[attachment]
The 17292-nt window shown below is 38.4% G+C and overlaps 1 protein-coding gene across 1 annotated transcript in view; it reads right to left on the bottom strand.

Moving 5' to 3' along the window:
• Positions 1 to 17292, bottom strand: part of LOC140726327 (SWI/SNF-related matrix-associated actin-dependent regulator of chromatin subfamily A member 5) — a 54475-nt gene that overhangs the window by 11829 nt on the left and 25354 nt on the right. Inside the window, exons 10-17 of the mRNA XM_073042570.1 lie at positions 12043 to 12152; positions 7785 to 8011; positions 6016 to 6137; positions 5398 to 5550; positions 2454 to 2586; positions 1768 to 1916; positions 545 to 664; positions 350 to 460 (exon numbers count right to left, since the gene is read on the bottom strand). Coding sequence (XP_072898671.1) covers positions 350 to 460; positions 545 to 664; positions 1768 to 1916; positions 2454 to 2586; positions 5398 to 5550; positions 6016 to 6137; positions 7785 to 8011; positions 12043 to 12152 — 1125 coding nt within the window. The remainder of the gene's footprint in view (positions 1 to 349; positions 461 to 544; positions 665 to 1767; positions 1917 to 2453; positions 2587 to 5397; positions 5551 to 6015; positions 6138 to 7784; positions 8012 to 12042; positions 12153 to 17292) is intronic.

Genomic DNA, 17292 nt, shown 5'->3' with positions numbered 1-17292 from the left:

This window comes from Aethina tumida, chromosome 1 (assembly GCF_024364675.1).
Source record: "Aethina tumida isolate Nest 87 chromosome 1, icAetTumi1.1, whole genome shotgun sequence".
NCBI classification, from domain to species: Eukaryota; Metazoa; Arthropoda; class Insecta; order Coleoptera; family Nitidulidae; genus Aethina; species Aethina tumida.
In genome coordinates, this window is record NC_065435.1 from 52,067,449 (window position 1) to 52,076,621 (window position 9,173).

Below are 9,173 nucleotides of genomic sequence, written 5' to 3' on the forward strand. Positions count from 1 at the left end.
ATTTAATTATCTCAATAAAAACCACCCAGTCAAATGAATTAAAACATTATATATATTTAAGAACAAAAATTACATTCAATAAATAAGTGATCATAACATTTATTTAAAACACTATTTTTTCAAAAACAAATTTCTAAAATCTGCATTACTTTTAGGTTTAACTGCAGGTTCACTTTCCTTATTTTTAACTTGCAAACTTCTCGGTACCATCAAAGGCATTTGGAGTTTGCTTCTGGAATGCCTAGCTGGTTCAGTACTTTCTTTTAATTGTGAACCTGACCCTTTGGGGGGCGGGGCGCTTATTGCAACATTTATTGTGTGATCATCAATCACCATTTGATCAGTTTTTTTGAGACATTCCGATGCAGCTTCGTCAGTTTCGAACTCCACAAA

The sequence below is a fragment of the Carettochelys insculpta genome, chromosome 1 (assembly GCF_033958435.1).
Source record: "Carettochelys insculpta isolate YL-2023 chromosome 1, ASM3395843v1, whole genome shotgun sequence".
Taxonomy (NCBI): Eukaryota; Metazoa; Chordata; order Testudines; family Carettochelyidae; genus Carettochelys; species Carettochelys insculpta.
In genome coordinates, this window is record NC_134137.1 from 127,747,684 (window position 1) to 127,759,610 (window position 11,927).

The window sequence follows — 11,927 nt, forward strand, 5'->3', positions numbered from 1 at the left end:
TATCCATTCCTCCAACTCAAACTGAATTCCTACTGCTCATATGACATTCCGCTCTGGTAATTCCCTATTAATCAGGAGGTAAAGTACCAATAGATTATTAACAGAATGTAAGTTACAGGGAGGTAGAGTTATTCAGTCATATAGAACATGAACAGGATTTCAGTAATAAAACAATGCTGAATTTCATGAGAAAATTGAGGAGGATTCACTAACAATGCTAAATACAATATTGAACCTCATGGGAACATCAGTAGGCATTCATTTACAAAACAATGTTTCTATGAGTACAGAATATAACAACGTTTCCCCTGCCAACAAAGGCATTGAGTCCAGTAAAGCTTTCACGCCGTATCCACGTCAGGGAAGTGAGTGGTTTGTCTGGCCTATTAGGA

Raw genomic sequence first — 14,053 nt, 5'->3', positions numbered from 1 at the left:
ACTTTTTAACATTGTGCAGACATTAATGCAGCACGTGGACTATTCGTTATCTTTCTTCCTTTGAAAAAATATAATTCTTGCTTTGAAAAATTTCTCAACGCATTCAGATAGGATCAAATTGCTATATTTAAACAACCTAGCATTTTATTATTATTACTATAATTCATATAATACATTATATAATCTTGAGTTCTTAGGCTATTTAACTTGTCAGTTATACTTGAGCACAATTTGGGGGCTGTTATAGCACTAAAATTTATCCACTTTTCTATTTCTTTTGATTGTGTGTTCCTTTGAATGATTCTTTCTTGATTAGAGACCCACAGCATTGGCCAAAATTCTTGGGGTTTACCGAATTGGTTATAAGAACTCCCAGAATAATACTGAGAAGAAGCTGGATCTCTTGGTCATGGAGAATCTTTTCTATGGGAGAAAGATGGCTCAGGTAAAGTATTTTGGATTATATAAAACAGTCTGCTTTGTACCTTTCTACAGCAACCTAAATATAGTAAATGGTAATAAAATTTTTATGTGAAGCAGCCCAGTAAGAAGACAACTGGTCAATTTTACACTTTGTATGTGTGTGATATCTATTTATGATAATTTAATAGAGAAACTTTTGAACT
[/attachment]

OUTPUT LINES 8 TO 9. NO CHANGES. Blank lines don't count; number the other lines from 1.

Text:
In genome coordinates, this window is record NC_065435.1 from 52,067,449 (window position 1) to 52,076,621 (window position 9,173).

Below are 9,173 nucleotides of genomic sequence, written 5' to 3' on the forward strand. Positions count from 1 at the left end.